Falstaff: A Novel

Written by Robert Nye
Review by Gerald T. Burke

In this novel’s first American publication, readers are introduced to the rascal John Falstaff of Shakespeare fame. It is 1459, and Falstaff, at the age of 81, decides to set the record of his life straight. Over one hundred days, he dictates episodes from his life to his company of secretaries-and what a life it is. Falstaff’s adventurous tales cover a raucous age of English history, including the reign of Henry IV, the pestilence of the Black Death, the ascendancy of Prince Hal (Henry V), the Battle of Agincourt, and much more.

In Nye’s hands, Falstaff emerges as an energetic character of rich dimensions, albeit habitually bawdy. On the one hand, he is appealing with his humor, compassion, and intelligence; but, on the other hand, he is appalling as a braggart, coward, and scoundrel. Shy he is not, as his tales encompass lascivious nights with Doll Tearsheet, shameless descriptions of his physical person, and graphic, if fabricated, battle scenes.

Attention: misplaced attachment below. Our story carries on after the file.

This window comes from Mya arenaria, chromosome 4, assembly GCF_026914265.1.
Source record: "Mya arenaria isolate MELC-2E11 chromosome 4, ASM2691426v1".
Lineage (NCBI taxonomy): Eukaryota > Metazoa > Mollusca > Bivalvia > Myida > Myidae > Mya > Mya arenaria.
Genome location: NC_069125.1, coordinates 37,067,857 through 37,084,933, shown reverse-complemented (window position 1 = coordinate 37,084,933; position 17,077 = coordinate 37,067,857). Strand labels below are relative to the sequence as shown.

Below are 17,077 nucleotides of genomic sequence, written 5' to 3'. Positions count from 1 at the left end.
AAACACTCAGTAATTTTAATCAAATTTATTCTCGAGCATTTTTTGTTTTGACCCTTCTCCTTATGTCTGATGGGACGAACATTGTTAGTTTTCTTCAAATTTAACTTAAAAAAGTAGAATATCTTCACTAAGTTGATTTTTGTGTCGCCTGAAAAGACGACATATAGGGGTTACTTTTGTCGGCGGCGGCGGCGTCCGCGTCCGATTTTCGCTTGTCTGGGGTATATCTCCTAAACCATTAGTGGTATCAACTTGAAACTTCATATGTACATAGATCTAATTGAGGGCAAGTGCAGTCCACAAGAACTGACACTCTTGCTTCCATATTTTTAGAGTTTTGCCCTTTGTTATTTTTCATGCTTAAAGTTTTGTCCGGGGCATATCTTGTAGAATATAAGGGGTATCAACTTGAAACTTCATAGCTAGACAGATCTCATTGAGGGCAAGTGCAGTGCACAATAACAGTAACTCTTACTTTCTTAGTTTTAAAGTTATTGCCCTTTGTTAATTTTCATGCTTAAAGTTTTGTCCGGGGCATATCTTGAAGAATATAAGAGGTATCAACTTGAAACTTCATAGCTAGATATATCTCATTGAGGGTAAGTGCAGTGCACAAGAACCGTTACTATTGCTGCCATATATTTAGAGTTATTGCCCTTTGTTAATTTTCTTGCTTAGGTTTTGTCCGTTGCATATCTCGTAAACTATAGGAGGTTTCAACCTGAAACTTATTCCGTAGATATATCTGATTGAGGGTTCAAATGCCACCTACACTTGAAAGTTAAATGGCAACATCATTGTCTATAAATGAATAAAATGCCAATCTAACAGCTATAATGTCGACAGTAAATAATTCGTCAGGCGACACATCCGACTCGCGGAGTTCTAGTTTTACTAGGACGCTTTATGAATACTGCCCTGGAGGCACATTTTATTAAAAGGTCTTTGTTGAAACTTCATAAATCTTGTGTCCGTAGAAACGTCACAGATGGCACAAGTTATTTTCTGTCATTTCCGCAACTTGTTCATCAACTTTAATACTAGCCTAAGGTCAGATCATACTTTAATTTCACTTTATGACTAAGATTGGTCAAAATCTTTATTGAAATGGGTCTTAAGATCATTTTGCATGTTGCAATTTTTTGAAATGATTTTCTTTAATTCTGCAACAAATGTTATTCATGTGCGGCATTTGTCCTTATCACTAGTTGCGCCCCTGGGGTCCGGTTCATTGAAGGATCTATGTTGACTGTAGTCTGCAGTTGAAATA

Overall, this is a wonderful novel. Nye’s lyrical language and imaginative style creates, in the true sense of the word, a character that is sure to engage and, sometimes shock, the reader.